Bulk Buys: BHP’s number crunchers see blue skies in China’s steely reopening
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In Oscars parlance none are expected to be award winners. Lower iron ore prices — and in the case of BHP and Rio, copper too — through the second half of last year will trim earnings from last year’s outlandish levels.
BHP made a profit of around US$6.46 billion yesterday, with its dividend falling from US150cps to US90cps year on year.
Still enough to buy a few cartons of Masters choc milk from the corner store, maybe not enough to pay for a Cottesloe rental.
BHP was feeling the pinch of higher costs as well. Inflation lopped US$1 billion off its earnings, a hit of around 12% year on year. Rio will be an interesting read on that front.
Meanwhile, increased spending on M&A ($9.6b OZ deal loading), decarbonisation (US$4b by 2030) and exploration are becoming higher priorities for BHP and other miners who have showered shareholders with payouts in recent years.
BHP’s 69% ratio was not as low as FMG’s still solid 65% ratio from a week earlier, but down from 78% last year it shows capital discipline is creeping back in after 2021’s record iron ore price run made the sky the limit for yield-hungry investors.
There are some green shoots though. BHP is very high on China and its reopening demand, especially for iron ore, while remaining pessimistic on the US and Europe.
“China’s reopening is progressing well with positive social and economic signposts emerging — mobility data, new home prices and business surveys are all showing solid signs of improvement early on in the calendar year,” Henry said on a call with media.
“The pent up demand being released as China opens back up from the COVID lockdowns, coupled with growth promoting policies is expected to drive stronger increased demand for the commodities we produce.
“We now have even greater conviction that China will be a stabilising force for global economic growth over the remainder of this year.”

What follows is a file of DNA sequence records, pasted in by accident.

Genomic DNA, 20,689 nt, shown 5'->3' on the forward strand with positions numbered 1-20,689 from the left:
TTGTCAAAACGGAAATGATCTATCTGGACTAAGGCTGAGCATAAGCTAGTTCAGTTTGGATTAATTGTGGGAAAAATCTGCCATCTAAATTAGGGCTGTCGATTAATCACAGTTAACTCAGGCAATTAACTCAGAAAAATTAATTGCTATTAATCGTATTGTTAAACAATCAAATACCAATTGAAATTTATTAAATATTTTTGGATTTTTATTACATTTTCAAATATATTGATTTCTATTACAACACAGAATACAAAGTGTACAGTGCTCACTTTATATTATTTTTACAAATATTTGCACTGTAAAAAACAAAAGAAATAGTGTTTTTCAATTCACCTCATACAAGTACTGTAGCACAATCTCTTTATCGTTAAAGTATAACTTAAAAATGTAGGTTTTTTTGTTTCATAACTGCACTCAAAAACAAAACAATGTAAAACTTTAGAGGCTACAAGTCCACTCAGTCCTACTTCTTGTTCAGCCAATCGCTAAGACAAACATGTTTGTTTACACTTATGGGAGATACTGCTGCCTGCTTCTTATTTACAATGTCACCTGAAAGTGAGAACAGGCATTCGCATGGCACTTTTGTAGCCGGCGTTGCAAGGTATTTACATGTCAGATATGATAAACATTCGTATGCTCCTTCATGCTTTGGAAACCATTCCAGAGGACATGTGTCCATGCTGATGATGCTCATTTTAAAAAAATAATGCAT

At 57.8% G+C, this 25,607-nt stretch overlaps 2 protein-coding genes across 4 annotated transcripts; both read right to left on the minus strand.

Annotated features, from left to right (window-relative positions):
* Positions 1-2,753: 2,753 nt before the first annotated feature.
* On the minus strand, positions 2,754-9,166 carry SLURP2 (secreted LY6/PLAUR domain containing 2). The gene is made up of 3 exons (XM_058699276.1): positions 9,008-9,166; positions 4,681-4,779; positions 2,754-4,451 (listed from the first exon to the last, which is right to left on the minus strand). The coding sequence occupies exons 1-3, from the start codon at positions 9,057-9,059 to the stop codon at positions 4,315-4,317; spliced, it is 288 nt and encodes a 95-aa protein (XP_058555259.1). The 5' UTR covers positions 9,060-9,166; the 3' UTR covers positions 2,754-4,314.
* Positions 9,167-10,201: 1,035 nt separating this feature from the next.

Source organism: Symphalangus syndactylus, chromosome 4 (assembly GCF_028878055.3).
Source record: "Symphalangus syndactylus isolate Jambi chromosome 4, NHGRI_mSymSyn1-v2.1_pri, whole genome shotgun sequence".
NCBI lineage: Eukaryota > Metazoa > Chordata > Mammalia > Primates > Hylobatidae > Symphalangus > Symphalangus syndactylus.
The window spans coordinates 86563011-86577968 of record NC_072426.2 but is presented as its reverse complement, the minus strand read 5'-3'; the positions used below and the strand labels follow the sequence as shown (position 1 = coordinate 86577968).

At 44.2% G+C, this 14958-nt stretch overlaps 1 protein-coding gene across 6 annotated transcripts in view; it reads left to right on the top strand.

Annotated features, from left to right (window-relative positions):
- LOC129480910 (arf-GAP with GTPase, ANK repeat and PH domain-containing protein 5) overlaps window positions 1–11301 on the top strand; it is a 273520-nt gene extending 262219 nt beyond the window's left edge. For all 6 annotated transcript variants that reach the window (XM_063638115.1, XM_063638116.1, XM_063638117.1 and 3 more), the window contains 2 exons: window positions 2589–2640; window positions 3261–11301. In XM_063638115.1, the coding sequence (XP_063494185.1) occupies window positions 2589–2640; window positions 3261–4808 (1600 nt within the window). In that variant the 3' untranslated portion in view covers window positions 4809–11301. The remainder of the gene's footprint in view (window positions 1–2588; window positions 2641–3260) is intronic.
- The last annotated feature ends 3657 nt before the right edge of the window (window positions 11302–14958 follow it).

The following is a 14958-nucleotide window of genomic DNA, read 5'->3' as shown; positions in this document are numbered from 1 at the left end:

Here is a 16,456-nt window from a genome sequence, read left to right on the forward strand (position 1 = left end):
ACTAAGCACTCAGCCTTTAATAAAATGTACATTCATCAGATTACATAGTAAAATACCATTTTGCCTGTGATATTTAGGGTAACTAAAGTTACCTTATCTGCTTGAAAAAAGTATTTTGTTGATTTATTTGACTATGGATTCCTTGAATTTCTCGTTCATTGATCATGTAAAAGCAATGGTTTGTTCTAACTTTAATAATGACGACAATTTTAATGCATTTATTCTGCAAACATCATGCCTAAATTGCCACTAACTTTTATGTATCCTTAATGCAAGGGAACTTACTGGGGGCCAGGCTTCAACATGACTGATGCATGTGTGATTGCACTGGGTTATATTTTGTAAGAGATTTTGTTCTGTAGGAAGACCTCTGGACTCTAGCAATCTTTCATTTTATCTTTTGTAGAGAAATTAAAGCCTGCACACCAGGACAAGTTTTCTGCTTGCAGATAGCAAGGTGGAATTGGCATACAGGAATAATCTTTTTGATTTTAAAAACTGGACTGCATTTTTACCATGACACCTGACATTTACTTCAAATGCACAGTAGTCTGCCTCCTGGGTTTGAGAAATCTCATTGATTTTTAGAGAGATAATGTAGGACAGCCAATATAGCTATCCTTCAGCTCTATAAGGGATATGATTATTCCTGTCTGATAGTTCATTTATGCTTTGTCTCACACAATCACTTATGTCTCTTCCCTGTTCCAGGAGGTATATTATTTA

Even more helpful than management commentary is BHP’s half-year economic and commodity outlook, where chief economist Huw McKay digs into the facts and figures around BHP’s internal numbers.
Positively for BHP and other iron ore producers, he says the run which has seen China deliver more than 1Btpa of crude steel production since 2020 is likely to stretch to 5-6 years.
McKay has sold the idea in recent times that China’s steel industry, rather than peaking as its economy shifts from manufacturing to service amid a growing middle class and efforts to reduce carbon emissions, is in a plateau phase.
The relationship between Chinese steelmakers and Australian iron ore producers, and their relative import and export figures, is the main seesaw on which spot iron ore prices swing.
Yesterday’s Singapore iron ore futures showed traders were bullish indeed, up over 2% to ~US$131/t.
“Our preliminary take on calendar 2023 and 2024 is that the current four–year streak of outcomes in the 1.0 to 1.1 Bt plateau range is likely to extend to five and then six. However, contrary to calendar 2022 when we moved to the lower end of the range, the next two years are likely to move us back closer to the middle of the range,” McKay said.
However, he said the Chinese property sector needs to overcome last year’s weakness to assist in the rebound. Accounting for around a third of steel demand, Commbank analyst Vivek Dhar this month said its bearishness on China’s property market was the main reason behind his assumption iron ore prices would drop this year to US$100/t.
“For (stronger steel production) to eventuate, the systemically vital housing sector needs to progressively leave its annus horribilis behind it,” McKay said.
“It also relies on the Chinese authorities adopting a more flexible disposition towards incremental annual growth than has been the case in recent years.
“Early indications at both a macro and micro level hint that this might be the case for a modest uplift in production – although there are no signs that a more lenient approach to capacity expansion would be countenanced (and nor do we expect any change in this regard).”